Israel hopes to test around 3,000 people in Bnei Brak to determine if they have developed immunity to the novel coronavirus, according to the Health Ministry.
Dr. Asher Shalmon, head of the International Relations department for the ministry, told The Jerusalem Post that it is still unknown how many people in Israel had the virus since 80% of all people infected with SARS-CoV-2 are asymptomatic. Moreover, of those infected, it is still unclear if they can be infected a second time – the answer to which could impact Israel’s preparations for any second wave of corona.
He said the country plans to launch its first round of serological tests - tests that identify immunoglobulin M (IgM) and immunoglobulin G (IgG) antibodies - in the haredi city because a higher percentage of the population was infected. To date, 2,910 people out of the city's population of about 195,300 have been diagnosed with the virus, or about 1.5%.
The body quickly produces IgM antibodies for the initial fight against infection. IgG antibodies remain longer in the body, suggesting possible immunity.
“This will help us understand how come [incidence of] the virus was higher in certain communities and whether exposure to the virus creates a lasting immunity,” Shalmon said, noting that the Health Ministry’s expectation is that, like with most viruses, immunity is developed for at least a year or two if not for life.
Until now, Israel has been solely conducting molecular tests for the detection of novel coronavirus, which determine if the virus is active in a patient’s system. These tests have been found to have a 30% false negative rate, meaning that 30% of those found to not have the virus actually have it.
Shalmon said that Israel purchased around a million serological tests but has not yet determined a protocol for how and when to use them – even in Bnei Brak, despite reports that testing could start as early as next week.
RAN SAAR, CEO of Maccabi Health Services, which insures 50% of Bnei Brak residents, said that the ministry has determined that anyone coming into a health fund lab for a routine or other blood test would also receive a serological test, which is administered the same way.
In addition, he said, the ministry plans to screen between 100 and 150 families who had at least one adult member infected with coronavirus. It also plans to test around 100 symptom-free families who are living in the same apartment building as a verified patient.
Saar said it has still not been determined whether the tests done outside the lab will be conducted by the health funds or a third party, such as Magen David Adom.
He added that international data shows that around 8-10 times the number of known patients are infected, so he expects that the serological tests will show that as many as 25,000 to 30,000 residents of Bnei Brak had the virus.
In the last two weeks, the number of molecular tests being conducted in Israel has dropped to between 4,000 and 9,000 per day, even though at one point as many as 13,000 people were being screened daily and the county has the capacity to test up to 20,000 people.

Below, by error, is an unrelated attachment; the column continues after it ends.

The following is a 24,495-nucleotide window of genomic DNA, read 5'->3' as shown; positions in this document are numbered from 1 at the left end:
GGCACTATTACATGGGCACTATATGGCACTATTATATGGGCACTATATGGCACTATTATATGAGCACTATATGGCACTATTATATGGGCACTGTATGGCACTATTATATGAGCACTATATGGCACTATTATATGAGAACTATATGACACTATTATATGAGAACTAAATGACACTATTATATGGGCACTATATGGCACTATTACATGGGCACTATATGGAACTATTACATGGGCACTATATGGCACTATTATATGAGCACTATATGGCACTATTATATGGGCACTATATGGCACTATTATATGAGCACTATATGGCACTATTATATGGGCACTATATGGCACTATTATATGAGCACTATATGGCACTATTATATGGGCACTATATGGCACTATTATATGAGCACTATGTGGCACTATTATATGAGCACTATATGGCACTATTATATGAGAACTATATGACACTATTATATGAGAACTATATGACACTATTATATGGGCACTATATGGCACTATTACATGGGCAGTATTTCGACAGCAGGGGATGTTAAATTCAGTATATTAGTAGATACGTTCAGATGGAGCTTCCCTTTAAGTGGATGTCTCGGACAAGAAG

Saar said that the Maccabi testing center in Jaffa, for example, which used to be open 24 hours a day, is now only operating for three hours per day – and that half of the people are being screened to ensure they are not coronavirus positive ahead of routine medical procedures.
He stressed the importance of serological testing running through the health funds.
“The biggest mistake in the testing setup in March and April was the fact that it was not given to the health funds from the start,” Saar said. “Tests were being taken by MDA and then sent to 31 labs and then to the Health Ministry and then to the health funds, which resulted in many mistakes and real chaos.”
A review of testing practices by the Knesset Coronavirus Committee found that results were often not delivered to patients for as many as five to seven days. Now, results arrive within 24 hours.
“Three weeks ago, Maccabi started testing... 30% of results are received by patients in 12 hours, and 80% in 24 hours,” he said. “Obviously, if we are preparing for the winter – if it will be a hectic winter in which we’ll have regular flu and coronavirus – I am sure vis-a-vis corona testing, we will operate in a much better manner than we were operating in March and April.”
Shalmon noted that once the Bnei Brak serological survey is under way, the next places where the country is expected to screen are senior living facilities and then other ultra-Orthodox neighborhoods. But he cautioned not to focus too much on the impact of this testing yet.
“We don’t yet know where and how to use these tests,” he reiterated. “Performing this survey will allow us to make a decision about whether it will be wise to use these tests on people returning from abroad or on essential workers. All these ideas should be considered. But we are a good few weeks from having a common, practical guideline for how to use serological tests.”